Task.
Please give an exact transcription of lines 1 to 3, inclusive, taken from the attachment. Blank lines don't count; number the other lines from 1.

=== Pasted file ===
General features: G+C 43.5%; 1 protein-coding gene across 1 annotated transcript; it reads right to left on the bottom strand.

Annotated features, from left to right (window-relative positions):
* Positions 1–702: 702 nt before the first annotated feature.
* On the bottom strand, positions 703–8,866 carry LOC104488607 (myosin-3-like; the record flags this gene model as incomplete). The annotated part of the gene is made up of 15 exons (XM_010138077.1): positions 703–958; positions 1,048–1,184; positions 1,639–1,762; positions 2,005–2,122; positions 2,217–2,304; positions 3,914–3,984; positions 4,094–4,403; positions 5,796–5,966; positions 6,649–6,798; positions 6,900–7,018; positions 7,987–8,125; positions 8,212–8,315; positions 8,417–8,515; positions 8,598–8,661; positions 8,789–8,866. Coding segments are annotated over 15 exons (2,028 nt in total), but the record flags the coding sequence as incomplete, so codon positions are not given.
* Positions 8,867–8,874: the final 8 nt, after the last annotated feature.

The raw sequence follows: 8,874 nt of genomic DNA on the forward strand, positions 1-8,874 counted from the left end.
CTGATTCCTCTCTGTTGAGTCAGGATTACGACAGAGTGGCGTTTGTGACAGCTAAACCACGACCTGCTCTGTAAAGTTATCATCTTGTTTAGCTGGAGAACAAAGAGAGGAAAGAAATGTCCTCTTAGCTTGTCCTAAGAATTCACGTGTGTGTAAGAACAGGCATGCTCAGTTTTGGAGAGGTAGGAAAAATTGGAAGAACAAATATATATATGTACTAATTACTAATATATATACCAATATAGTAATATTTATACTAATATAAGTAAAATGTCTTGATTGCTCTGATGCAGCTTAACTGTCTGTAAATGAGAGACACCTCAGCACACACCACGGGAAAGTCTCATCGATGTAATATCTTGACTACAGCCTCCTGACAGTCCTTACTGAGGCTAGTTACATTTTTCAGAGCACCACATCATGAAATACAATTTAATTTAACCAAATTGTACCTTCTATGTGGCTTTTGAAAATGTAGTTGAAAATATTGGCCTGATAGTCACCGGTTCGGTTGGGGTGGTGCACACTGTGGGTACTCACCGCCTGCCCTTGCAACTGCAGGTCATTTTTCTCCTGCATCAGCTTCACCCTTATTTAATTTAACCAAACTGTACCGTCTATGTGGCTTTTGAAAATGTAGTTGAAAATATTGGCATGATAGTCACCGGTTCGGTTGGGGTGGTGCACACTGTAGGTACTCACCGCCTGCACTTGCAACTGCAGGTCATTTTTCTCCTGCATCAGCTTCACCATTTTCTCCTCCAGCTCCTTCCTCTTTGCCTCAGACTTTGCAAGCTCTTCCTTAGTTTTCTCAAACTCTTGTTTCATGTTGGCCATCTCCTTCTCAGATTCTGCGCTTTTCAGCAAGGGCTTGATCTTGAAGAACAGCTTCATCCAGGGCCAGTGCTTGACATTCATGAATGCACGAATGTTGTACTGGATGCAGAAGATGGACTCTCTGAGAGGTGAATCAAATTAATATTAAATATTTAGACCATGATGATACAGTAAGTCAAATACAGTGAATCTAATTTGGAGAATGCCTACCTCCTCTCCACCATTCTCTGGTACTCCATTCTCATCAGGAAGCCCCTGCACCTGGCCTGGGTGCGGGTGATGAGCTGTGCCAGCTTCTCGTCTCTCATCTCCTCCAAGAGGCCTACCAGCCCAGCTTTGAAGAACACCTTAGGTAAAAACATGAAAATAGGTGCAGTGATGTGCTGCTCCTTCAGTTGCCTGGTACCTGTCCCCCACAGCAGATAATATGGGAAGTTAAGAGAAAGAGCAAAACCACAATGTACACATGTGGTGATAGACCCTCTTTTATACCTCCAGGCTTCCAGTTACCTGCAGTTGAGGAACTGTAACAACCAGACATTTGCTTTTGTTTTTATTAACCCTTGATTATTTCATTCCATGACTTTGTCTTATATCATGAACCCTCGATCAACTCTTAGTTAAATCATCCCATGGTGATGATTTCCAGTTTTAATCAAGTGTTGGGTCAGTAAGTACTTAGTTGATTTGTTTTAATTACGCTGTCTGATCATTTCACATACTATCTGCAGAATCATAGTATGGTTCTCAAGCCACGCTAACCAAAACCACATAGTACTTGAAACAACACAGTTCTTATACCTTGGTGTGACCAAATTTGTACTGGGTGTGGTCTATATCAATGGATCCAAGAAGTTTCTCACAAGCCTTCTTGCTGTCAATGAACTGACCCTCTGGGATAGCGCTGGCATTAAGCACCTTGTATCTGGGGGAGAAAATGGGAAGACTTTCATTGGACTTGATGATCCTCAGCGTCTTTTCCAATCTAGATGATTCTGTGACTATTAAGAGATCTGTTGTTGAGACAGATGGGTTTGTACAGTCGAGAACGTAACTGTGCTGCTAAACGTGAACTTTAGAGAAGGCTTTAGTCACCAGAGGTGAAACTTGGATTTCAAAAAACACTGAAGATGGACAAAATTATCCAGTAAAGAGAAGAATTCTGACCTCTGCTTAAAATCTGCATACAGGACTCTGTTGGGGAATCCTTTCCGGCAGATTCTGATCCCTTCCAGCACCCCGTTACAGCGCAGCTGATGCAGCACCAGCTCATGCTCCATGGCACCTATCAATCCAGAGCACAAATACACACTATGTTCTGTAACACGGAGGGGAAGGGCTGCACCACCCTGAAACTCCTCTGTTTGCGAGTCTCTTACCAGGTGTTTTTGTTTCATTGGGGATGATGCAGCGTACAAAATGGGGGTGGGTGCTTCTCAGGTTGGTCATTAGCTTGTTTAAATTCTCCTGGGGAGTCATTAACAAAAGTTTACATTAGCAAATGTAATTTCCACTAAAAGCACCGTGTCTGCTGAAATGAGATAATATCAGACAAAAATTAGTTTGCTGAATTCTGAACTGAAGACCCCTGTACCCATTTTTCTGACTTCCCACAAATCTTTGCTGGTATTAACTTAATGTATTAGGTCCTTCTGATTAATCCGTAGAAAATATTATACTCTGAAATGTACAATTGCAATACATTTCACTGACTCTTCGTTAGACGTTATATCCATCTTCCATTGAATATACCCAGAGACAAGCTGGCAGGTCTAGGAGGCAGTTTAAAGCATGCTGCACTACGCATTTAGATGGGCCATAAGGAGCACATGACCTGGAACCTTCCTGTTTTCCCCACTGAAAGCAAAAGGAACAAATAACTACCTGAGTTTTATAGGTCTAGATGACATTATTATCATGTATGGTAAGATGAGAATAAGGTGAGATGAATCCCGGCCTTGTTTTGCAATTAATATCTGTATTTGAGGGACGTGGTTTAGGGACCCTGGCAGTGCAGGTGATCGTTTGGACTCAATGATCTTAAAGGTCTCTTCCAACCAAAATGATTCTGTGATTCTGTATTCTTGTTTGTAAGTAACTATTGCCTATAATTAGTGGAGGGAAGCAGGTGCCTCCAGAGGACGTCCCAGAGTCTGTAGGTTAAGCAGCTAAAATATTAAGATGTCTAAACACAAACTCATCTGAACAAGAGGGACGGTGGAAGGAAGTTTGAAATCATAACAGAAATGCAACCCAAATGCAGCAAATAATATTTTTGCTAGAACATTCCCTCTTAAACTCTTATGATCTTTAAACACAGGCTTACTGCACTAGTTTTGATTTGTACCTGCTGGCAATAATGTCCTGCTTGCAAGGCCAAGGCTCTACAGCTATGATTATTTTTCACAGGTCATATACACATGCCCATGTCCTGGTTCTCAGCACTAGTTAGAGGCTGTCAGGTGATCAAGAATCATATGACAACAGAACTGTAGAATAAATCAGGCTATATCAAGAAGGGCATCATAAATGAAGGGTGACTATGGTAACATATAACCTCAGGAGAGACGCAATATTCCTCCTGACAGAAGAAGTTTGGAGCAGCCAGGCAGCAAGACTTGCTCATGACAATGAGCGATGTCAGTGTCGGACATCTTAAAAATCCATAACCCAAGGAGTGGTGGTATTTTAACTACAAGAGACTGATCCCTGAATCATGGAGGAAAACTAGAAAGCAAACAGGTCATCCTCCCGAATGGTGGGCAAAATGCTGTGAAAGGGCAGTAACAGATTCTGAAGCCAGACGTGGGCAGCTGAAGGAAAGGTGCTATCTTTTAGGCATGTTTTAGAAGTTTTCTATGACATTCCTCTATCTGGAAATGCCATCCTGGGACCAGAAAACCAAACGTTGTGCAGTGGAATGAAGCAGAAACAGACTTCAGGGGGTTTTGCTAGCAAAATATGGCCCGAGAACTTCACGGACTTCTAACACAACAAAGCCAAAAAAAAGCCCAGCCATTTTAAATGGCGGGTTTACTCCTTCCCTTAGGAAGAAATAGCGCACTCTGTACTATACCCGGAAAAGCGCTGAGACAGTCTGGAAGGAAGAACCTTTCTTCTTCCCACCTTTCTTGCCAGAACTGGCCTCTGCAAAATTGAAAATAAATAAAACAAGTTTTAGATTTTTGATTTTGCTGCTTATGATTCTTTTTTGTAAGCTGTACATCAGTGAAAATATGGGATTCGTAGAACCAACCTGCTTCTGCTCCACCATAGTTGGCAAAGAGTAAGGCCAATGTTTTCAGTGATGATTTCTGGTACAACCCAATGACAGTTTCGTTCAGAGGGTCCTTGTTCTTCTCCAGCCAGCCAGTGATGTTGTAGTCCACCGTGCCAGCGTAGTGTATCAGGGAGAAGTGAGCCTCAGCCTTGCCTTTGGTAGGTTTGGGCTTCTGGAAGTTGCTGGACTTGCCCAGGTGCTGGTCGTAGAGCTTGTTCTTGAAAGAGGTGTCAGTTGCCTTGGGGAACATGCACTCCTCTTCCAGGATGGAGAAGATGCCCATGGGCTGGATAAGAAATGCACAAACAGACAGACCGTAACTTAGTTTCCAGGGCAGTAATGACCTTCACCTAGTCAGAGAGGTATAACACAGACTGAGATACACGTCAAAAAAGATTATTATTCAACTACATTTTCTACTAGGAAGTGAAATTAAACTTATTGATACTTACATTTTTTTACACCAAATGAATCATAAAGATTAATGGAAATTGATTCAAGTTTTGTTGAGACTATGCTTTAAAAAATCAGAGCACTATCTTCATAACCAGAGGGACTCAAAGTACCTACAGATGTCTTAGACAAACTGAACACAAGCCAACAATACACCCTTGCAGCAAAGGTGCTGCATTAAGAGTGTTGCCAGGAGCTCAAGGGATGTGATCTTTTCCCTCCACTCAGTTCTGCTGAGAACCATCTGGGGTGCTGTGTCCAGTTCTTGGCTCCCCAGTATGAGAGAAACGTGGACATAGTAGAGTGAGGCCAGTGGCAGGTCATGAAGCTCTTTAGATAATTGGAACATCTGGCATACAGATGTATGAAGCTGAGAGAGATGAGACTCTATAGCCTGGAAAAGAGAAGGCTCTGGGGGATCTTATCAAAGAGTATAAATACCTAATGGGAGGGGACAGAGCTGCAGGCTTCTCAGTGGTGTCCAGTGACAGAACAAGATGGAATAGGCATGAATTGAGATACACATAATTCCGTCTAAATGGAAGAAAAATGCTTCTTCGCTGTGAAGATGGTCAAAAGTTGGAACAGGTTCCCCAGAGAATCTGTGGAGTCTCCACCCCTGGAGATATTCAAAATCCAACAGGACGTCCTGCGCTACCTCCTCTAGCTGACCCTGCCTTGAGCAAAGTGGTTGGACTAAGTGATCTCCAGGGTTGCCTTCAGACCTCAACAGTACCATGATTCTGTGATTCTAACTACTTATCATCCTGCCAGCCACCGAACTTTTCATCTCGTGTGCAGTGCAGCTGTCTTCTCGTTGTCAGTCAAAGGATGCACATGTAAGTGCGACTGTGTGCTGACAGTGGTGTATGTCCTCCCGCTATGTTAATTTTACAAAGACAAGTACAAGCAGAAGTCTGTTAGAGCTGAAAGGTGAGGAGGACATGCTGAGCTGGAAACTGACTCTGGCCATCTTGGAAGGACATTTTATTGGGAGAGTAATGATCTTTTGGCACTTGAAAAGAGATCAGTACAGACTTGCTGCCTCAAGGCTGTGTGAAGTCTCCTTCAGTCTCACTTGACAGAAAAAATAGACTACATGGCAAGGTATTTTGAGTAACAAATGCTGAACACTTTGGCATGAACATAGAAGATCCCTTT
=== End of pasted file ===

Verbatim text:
General features: G+C 43.5%; 1 protein-coding gene across 1 annotated transcript; it reads right to left on the bottom strand.

Annotated features, from left to right (window-relative positions):
* Positions 1–702: 702 nt before the first annotated feature.